Statement by Law Deans on Stimson Remarks

The following statement, dated January 14, 2007, has been signed by more than 57 U.S. law deans, with more joining by the hour:

We, the law deans undersigned below are appalled by the January 11, 2007 statement of Deputy Assistant Secretary of Defense Charles “Cully” Stimson, criticizing law firms for their pro bono representation of suspected terrorist detainees and encouraging corporate executives to force these law firms to choose between their pro bono and paying clients.

As law deans and professors, we find Secretary Stimson’s statement to be contrary to basic tenets of American law. We teach our students that lawyers have a professional obligation to ensure that even the most despised and unpopular individuals and groups receive zealous and effective legal representation. Our American legal tradition has honored lawyers who, despite their personal beliefs, have zealously represented mass murderers, suspected terrorists, and Nazi marchers. At this moment in time, when our courts have endorsed the right of the Guantanamo detainees to be heard in courts of law, it is critical that qualified lawyers provide effective representation to these individuals. By doing so, these lawyers protect not only the rights of the detainees, but also our shared constitutional principles. In a free and democratic society, government officials should not encourage intimidation of or retaliation against lawyers who are fulfilling their pro bono obligations.

We urge the Administration promptly and unequivocally to repudiate Secretary Stimson’s remarks.


[first 57 signatories below]

William E. Adams, Jr.
Acting Dean, Shepard Broad Law Center
Nova Southeastern University

James J. Alfini
President and Dean
South Texas College of Law

Michelle J. Anderson
Dean and Professor of Law
CUNY School of Law

Katharine T. Bartlett
Dean and A. Kenneth Pye Professor of Law
Duke University School of Law

Louis D. Bilionis
University of Cincinnati College of Law

Jeffrey S. Brand
University of San Francisco School of Law

Brian Bromberger
School of Law, Loyola University at New Orleans

Don Burnett
University of Idaho College of Law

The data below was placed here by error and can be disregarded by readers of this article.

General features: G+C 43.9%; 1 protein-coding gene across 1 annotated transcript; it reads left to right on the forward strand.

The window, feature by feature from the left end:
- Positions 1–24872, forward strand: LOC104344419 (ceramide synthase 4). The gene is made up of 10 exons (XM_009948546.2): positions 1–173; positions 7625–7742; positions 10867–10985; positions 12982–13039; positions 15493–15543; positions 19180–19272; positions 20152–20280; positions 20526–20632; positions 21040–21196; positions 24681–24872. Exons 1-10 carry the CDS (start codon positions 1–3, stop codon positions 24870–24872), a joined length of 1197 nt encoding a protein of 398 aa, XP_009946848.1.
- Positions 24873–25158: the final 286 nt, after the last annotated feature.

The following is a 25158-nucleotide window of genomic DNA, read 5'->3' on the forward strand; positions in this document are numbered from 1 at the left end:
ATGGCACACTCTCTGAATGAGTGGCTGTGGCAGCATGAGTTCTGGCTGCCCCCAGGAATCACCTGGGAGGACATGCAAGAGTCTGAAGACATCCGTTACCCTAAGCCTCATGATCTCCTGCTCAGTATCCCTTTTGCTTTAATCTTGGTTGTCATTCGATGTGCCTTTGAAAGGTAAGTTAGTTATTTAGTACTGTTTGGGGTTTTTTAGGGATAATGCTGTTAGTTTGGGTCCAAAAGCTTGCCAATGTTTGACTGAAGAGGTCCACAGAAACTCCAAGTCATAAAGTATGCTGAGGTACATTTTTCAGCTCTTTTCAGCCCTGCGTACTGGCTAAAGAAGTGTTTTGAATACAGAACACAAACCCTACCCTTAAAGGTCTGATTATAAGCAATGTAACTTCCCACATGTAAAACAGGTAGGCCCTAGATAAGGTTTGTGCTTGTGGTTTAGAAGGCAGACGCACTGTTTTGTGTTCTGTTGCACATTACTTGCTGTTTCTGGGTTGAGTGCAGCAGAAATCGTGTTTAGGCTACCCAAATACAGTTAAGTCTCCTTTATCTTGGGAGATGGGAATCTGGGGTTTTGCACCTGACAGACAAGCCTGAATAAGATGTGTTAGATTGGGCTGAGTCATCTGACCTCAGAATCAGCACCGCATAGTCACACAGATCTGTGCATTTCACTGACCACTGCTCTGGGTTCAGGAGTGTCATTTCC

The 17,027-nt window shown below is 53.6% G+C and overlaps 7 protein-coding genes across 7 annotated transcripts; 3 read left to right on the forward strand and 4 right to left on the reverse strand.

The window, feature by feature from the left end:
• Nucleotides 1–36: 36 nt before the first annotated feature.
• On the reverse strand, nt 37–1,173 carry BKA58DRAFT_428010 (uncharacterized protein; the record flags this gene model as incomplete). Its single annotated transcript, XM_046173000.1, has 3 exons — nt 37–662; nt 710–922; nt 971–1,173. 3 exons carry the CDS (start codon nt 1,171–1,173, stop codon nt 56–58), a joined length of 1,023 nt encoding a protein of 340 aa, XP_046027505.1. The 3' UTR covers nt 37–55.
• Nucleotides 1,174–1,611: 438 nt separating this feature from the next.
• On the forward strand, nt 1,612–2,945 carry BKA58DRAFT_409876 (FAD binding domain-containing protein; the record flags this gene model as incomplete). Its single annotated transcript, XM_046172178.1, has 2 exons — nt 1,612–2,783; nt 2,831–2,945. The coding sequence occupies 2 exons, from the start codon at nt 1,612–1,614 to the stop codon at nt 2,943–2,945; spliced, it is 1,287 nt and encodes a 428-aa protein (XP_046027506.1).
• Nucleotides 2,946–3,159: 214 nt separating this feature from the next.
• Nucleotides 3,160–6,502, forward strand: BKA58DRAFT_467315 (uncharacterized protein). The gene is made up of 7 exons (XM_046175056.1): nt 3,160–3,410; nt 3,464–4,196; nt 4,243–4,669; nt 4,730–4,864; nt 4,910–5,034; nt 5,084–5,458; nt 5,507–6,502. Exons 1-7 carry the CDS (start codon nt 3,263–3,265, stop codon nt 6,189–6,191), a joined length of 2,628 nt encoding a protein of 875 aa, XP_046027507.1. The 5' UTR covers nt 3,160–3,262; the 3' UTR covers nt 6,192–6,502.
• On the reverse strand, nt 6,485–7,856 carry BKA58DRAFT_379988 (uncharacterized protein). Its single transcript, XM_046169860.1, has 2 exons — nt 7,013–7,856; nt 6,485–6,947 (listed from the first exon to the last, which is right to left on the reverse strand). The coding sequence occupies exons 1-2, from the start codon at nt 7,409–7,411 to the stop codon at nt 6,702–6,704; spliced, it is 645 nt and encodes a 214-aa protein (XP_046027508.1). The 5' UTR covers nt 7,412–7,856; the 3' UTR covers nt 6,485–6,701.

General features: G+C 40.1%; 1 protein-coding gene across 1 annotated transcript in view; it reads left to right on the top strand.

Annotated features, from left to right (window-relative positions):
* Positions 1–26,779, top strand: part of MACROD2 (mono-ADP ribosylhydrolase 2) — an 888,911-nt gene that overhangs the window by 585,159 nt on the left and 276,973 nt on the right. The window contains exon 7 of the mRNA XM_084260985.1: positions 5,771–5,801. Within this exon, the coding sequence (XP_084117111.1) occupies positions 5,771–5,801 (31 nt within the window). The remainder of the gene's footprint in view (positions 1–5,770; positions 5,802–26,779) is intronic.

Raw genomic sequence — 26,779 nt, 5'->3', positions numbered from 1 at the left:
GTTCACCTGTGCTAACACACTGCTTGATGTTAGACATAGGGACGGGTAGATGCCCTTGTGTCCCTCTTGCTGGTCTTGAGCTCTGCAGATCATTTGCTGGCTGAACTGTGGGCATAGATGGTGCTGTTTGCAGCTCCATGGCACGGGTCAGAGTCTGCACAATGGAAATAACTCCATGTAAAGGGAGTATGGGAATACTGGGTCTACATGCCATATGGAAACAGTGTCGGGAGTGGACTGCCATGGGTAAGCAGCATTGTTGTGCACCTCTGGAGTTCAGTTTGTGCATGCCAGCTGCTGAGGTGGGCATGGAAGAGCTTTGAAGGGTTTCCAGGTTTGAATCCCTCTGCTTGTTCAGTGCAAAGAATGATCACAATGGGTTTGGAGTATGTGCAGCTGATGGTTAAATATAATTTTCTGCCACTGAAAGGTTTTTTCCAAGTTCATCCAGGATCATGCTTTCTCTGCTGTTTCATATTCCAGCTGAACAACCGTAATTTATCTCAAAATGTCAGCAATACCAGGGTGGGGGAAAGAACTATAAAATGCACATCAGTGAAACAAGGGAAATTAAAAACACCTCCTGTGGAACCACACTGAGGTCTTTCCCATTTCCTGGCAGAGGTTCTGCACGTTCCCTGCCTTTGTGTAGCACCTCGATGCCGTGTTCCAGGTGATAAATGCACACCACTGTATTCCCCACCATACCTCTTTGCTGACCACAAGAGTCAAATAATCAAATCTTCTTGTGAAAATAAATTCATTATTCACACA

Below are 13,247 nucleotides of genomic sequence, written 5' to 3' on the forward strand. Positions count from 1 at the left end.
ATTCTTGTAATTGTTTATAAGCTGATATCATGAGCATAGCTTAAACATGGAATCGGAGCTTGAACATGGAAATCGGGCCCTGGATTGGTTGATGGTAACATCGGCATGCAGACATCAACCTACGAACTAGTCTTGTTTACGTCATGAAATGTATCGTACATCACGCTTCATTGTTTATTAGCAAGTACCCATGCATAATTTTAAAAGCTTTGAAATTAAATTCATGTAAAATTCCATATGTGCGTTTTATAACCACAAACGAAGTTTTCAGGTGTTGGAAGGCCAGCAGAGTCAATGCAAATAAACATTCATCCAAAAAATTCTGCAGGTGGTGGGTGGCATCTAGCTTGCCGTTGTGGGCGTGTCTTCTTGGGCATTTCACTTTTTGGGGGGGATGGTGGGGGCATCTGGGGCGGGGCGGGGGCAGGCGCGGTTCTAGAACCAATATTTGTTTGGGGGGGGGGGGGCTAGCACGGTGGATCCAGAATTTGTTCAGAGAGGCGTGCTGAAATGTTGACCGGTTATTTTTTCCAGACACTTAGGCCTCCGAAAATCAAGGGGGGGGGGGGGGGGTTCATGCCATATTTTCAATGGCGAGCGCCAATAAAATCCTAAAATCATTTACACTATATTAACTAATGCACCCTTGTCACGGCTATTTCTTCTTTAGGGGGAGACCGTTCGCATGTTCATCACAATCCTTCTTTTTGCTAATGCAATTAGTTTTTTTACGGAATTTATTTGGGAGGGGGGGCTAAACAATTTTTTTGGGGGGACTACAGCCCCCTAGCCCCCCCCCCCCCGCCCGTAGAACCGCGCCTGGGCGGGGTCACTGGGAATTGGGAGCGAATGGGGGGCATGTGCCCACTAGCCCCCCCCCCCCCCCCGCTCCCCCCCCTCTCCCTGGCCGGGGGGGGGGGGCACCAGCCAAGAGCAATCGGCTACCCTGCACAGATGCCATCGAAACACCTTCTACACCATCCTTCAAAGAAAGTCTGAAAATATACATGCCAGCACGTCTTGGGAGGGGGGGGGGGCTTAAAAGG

Robert Butkin
Dean and Professor of Law
The University of Tulsa College of Law

Evan H. Caminker
University of Michigan Law School

Jim Chen
Dean and Professor of Law
Louis D. Brandeis School of Law, University of Louisville

Neil H. Cogan
Vice President and Dean
Whittier Law School

Allen K. Easley
President & Dean
William Mitchell College of Law

Michael Fitts
University of Pennsylvania School of Law

Stephen J. Friedman
Dean and Professor of Law
Pace University School of Law

Arthur R. Gaudio
Dean and Professor of Law
Western New England College School of Law

Jon M. Garon
Hamline University School of Law

Peter Goplerud
Florida Coastal School of Law

Mark Gordon
University of Detroit Mercy School of Law

Jack A. Guttenberg
Dean & Professor of Law
Capital University Law School

Patrick E. Hobbs
Seton Hall University School of Law

Gilbert A. Holmes
Dean and Professor of Law
University of Baltimore School of Law

John C. Jeffries, Jr.
University of Virginia School of Law

Elena Kagan
Harvard Law School

Harold Hongju Koh
Yale Law School

Larry Kramer
Richard E. Lang Professor and Dean
Stanford Law School

Frederick M. Lawrence
Dean and Robert Kramer Research Professor of Law
The George Washington University Law School

David A. Logan
Dean and Professor of Law
Ralph R. Papitto School of Law
Roger Williams University

Lydia Pallas Loren
Interim Dean and Professor of Law
Lewis & Clark Law School

Philip J. McConnaughay
Penn State University
The Dickinson School of Law

Cynthia Nance
Dean and Professor of Law
University of Arkansas School of Law—Fayetteville

Charles I. Nelson
Dean and Professor of Law
Faulkner University

Nell Jessup Newton
UC Hastings College of Law

Elizabeth Rindskopf Parker
University of the Pacific, McGeorge School of Law